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Overview


Image source: XKCD

Course philosophy

This short article describes the ideas behind Useful Genetics: Why do we have to learn this stuff? A new genetics for 21st century students

Who might want to take this course?

  • People affected by or concerned about a genetic disease (either directly or in a family member)
  • People interested in the genetic diversity of humans or other species
  • People who have had (or are considering having) their genes or genomes analyzed by companies such as 23andMe
  • People concerned about the public use of personal genetic information
  • People interested in breeding animals or plants, or in in conservation of endangered species
  • People interested in genealogy and ancestry analysis
  • Health care professionals
  • Science teachers
  • Anyone interested in genetics but unable to enroll in university at this time

Syllabus

Useful Genetics is taught in two parts.  Students in Part 1 may want to also sign up for the separate course Useful Genetics Part 2.

Part 1.  Genes and their effects (6 weekly modules plus a final exam week)

Module 1. How different are we?  Introduction to DNA, genes and chromosomes and the relationships between human populations.  Ancestral interbreeding with Neanderthals.

Module 2. How DNA molecules change.  The causes and immediate consequences of mutations.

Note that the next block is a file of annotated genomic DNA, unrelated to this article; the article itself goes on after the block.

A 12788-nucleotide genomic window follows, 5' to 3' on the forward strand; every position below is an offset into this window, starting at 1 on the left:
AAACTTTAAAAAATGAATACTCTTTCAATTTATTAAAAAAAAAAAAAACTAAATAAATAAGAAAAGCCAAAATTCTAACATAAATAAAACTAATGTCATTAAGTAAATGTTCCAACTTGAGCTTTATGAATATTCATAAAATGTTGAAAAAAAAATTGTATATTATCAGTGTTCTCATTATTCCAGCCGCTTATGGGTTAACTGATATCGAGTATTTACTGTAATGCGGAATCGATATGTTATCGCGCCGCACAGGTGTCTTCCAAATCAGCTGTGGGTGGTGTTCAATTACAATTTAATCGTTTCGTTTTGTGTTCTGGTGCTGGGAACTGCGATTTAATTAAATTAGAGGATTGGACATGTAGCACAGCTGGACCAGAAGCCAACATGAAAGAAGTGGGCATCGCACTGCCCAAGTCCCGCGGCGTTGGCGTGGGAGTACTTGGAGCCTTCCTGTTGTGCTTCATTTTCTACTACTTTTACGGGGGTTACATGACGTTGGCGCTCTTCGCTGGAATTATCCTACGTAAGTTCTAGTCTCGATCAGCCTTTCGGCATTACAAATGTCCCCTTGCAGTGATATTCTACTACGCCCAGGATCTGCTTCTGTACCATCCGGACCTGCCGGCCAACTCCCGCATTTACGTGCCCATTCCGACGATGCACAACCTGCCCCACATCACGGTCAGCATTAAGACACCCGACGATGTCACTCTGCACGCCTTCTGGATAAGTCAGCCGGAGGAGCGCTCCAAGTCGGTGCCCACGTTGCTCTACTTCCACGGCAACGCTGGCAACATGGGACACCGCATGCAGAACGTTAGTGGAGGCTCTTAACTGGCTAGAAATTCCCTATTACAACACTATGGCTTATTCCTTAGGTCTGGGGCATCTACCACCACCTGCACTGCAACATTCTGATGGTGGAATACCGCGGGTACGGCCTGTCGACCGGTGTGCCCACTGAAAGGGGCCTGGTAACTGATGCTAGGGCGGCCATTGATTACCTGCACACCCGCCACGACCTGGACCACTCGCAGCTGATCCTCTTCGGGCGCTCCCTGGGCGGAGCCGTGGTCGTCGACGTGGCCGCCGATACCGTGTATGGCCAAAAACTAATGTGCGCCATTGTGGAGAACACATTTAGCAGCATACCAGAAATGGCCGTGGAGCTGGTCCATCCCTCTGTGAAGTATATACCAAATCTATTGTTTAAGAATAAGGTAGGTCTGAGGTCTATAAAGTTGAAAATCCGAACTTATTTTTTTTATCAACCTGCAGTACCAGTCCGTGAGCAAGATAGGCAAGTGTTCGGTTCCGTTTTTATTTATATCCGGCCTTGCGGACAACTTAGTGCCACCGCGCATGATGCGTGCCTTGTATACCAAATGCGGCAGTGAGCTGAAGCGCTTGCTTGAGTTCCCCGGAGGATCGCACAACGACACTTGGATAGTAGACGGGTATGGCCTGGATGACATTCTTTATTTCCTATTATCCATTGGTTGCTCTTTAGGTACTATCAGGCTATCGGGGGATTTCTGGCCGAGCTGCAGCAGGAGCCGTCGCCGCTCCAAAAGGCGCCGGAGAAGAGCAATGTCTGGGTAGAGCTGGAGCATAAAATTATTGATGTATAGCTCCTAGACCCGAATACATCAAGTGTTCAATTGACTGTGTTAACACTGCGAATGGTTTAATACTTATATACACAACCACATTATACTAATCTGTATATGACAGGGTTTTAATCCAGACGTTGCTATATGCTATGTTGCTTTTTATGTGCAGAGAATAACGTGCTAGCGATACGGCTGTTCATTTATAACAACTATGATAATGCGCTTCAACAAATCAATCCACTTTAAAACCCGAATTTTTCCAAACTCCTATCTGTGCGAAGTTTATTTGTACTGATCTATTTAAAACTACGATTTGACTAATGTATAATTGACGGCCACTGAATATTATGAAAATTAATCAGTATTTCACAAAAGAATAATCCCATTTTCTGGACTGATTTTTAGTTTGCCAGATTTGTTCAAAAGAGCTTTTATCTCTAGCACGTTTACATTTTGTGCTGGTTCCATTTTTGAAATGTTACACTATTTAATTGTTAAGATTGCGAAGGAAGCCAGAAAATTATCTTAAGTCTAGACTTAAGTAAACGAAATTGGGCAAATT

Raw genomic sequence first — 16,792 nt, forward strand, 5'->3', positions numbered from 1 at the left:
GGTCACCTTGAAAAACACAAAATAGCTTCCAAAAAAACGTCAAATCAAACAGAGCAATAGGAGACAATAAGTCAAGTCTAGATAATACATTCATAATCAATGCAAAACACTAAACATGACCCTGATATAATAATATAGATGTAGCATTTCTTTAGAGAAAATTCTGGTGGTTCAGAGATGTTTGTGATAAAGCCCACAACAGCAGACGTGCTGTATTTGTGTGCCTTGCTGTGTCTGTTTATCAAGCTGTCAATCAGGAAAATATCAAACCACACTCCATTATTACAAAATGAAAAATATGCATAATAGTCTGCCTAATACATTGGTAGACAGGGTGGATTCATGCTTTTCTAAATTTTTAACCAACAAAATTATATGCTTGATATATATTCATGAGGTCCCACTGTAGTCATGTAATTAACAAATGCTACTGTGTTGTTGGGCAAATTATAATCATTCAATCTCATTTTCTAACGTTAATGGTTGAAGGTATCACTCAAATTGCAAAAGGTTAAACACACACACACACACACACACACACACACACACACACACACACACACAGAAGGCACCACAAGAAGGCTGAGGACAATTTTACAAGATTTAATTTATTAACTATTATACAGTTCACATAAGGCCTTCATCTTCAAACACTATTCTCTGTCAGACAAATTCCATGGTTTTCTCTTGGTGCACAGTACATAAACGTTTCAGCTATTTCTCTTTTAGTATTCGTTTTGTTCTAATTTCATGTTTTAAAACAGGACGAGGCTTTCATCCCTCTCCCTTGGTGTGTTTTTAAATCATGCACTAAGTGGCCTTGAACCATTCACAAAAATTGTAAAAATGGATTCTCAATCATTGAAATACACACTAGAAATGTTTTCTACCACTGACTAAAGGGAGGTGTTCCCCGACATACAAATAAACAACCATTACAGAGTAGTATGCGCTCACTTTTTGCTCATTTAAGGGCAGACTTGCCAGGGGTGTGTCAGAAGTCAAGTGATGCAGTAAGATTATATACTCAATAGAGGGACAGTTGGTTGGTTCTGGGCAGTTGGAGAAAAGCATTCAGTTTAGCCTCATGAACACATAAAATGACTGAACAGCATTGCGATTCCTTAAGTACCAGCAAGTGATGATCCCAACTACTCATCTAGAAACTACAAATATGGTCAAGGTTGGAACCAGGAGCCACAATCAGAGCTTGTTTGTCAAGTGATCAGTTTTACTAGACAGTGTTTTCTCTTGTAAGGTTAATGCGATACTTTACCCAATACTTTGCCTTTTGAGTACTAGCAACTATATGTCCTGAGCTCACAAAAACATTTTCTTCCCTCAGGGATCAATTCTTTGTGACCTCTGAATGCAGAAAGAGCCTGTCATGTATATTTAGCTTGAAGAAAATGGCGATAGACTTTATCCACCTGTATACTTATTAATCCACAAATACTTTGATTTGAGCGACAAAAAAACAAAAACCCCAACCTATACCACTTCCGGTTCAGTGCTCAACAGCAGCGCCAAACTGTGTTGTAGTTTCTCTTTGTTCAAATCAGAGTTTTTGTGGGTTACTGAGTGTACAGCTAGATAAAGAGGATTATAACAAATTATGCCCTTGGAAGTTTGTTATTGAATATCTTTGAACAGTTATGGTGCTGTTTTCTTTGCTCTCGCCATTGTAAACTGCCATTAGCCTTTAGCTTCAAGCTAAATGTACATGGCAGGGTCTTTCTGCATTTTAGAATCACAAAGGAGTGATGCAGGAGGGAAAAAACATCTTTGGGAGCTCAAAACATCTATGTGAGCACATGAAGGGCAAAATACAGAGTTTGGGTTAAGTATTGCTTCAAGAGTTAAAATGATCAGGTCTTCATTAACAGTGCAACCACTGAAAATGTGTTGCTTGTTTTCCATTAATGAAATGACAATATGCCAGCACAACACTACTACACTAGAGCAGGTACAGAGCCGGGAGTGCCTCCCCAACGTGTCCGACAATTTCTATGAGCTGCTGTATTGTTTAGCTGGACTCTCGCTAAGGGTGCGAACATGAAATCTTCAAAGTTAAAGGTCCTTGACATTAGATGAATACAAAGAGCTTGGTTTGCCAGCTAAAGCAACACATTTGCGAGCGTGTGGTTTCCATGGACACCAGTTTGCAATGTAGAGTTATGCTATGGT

Module 3. DNA differences and gene functions.  How mutations that change gene activity or function affect the properties of organisms.  

Module 4. Mutations in regulatory genes. How mutations cause cancer. Sex determination and genes on sex chromosomes. 

Module 5.  Natural genetic variation. How natural genetic variation is studied, and how it differs from classical alleles. Heritability and genome-wide association studies.  Genetic variation for cancer risks.

Module 6.  Personal genomics.  Kinds of DNA typing and genome analysis, and what can be learned from them about health risks, personal attributes and ancestry.

Part 2.  Inheritance (taught as the separate course Useful Genetics Part 2)  (5 weekly modules plus a final exam week)

Module 7.  The mechanics of inheritance.  How genes and chromosomes are transmitted through the generations (including the molecular mechanisms of mitosis and meiosis).

Module 8.  Genetic analysis.  Using genetic crosses as a research tool to investigate how genes work and what they do.  Sex-linkage, pedigree analysis, and hypothesis testing.

Module 9. All about breeding and inbreeding.  More about heritability and association studies. Inbreeding in humans, crops and livestock, and evolution. Hybrids and genetically modified organisms.

Module 10.  Chromosomal changes.  Changes in the number of chromosomes and in how genes are arranged on them.  Genome evolution.

Module 11.  Selected advanced topics.  The origin of life, mitochondrial genes and mutations, genetic mosaicism, fetal DNA in mothers, epigenetic inheritance, and other topics students may suggest.